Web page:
Monitoring circulating pathogens in wildlife populations is important in evaluating causes and sources of disease as well as understanding transmission between wild and domestic animals. In spring 2010, a sudden die-off in a chamois (Rupicapra rupicapra) population sharing habitat with livestock occurred in northeastern Austria. Nineteen animals were submitted for examination. Necropsy and pathohistologic and bacteriologic results yielded lesions associated with Pasteurellaceae species. Additional testing included enterobacterial repetitive intergenic consensus and random amplification of polymorphic DNA PCR analysis to evaluate the circulating strains. The isolated strains were most closely related to Mannheimia glucosida and Bibersteinia trehalosi. Reports of mass mortalities in chamois due to pneumonia have been reported previously in the northern Alpine area of Italy. To the authors' knowledge, this is the first report of acute mortality due to strains of Mannheimia and Bibersteinia in Austrian chamois.
The Alpine chamois (Rupicapra rupicapra) shares Alpine habitat with various livestock species. Research has demonstrated the possibility of pathogen transmission between wildlife and livestock (Palmer et al. 2012). Species of Pasteurellaceae are the most common cause for bacterial bronchopneumonia in domestic and wild ungulates (Richard et al. 1992; Caswell and Williams 2007). Because Pasteurellaceae are a part of the normal upper respiratory tract flora in healthy animals, a positive bacteriologic sample of Pasteurellaceae without pathologic signs must be evaluated with caution (Donachie 2007). However, if immune response is compromised, as in times of stress, or they occur secondary to a virus or parasite infection, Pasteurellaceae species can cause local or systemic disease (Caswell and Williams 2007).
In spring 2010, a sudden die-off in chamois occurred in northeastern Austria (between 48°7′N, 14°52′E and 48°1′N, 15°36′E). Hunters reported a decrease of up to approximately 30% in the chamois populations affecting all age classes. Because most carcasses were too scavenged or decomposed to examine, only 19 animals were submitted for necropsy. Eight male (five adult, three subadult) and 11 female chamois (six adult, five subadult) were evaluated. Initial bacteriologic examinations identified Pasteurella-like strains. We conducted further examinations to specifically identify the pathogens.
All except one of the 19 chamois originated from two neighboring hunting grounds in northeastern Austria (districts of Amstetten and Lilienfeld). The remaining chamois came from an area further west (district of Salzburg-Umgebung), was in no contact with the other animals, and is thought to represent an independent event. Necropsy and pathohistologic, bacteriologic, parasitologic, and (in 16 cases) virologic examinations were carried out.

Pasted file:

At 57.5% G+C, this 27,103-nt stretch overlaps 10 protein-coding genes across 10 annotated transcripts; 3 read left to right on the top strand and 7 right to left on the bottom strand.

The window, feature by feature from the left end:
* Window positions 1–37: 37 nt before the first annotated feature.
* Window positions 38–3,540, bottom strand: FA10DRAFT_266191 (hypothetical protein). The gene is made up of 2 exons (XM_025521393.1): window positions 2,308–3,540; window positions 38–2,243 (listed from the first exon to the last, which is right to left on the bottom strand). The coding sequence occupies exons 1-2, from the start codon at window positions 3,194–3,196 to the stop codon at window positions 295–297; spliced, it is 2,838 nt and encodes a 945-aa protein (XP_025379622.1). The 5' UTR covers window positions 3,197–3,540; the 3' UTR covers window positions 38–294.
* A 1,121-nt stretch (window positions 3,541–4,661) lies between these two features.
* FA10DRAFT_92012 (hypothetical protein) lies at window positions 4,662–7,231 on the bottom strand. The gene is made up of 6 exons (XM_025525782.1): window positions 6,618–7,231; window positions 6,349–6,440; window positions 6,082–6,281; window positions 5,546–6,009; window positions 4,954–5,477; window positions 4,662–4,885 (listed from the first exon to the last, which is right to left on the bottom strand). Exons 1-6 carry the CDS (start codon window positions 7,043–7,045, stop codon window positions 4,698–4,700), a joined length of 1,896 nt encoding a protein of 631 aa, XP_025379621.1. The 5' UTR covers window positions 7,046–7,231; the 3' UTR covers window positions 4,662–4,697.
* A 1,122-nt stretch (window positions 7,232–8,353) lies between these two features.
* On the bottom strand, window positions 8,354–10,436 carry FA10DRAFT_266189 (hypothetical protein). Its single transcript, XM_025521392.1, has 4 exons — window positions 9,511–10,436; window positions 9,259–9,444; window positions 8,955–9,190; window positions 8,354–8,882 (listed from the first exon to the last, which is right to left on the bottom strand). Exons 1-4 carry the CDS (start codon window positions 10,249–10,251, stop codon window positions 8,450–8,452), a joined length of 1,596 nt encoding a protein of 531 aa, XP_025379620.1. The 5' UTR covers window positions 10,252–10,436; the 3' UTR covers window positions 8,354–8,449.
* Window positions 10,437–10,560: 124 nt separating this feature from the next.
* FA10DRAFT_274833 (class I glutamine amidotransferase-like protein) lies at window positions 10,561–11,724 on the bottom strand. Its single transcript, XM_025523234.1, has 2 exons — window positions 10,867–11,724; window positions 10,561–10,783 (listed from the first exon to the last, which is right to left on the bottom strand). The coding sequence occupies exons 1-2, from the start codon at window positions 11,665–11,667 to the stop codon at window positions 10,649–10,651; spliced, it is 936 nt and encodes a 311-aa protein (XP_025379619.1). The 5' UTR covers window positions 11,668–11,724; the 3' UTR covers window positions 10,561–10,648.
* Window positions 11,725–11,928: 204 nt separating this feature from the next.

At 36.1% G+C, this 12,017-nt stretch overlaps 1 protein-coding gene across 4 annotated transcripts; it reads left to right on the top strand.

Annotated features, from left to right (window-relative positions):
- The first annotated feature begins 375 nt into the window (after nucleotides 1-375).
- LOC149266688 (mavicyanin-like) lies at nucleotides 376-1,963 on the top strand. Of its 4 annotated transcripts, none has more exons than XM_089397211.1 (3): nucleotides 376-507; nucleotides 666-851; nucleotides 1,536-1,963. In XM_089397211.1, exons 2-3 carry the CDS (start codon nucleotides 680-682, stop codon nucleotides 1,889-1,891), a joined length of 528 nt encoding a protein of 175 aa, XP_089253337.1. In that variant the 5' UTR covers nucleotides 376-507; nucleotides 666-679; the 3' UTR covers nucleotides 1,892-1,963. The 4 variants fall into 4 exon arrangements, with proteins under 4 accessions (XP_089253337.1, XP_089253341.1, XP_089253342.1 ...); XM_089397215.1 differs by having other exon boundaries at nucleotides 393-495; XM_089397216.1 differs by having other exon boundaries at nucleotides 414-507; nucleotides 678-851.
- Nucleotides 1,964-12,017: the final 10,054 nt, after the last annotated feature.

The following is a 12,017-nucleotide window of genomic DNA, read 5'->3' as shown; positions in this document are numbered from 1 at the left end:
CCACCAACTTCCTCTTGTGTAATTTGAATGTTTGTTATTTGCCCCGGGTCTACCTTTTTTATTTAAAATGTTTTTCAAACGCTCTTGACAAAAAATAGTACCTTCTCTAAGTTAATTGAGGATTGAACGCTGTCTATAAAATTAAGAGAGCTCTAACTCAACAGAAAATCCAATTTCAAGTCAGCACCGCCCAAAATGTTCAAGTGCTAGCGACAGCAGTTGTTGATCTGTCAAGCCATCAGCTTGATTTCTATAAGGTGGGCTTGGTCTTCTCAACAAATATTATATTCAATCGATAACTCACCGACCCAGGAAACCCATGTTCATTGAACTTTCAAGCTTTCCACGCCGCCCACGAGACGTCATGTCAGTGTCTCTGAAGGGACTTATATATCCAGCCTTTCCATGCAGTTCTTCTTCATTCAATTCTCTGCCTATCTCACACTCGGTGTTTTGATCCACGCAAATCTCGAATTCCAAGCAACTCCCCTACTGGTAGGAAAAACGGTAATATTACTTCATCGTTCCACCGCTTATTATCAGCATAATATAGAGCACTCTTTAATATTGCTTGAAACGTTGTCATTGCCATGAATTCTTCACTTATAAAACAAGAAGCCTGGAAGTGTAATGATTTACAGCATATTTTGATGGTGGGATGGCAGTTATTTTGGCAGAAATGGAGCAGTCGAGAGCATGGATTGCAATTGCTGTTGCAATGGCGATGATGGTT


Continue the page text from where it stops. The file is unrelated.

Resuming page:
Bacterial isolations were accomplished directly from the submitted lung samples in all but four samples. The predominant isolates were pre-identified by routine microbiologic methods or using commercial identification kits (Quinn et al. 1994; Murray 2007; Loncaric et al. 2011). For the genotypic characterization, random amplification of polymorphic DNA (RAPD)-PCR, enterobacterial repetitive intergenic consensus (ERIC)-PCR, and the BOX element-PCR, and 16S rDNA sequence analysis were done (Versalovic et al. 1994; Mahenthiralingam et al. 1996; Loncaric et al. 2009, 2011). Phylogenetic analyses were conducted using MEGA 5 (Tamura et al. 2011). All isolates were screened for the gene encoding leukotoxin (lktA) by PCR (Davies et al. 2001).
Macroscopically, all animals were emaciated. The lungs showed severe multifocal to coalescing bronchopneumonic pattern, especially the cranial and lateral portions. Two animals revealed a severe diffuse suppurative pleuropneumonia. Several approximately walnut-sized, dorsally located, whitish firm foci due to lung-worm infestation were noted in eight animals. Microscopically, the lungs of 15 animals showed a severe subacute multifocal to coalescing fibrino-suppurative, partly necrotizing bronchopneumonia. In four animals (three adult females, one subadult female), the lesions were chronic. The infestation of the gastrointestinal tract with parasites varied highly. The most common parasites found were Strongyloides sp., Haemonchus sp., and coccidia. The virologic analyses (PCR, cell-culture, and electron microscopy) for Pestivirus and Parainfluenza 3 were negative and therefore are not discussed further.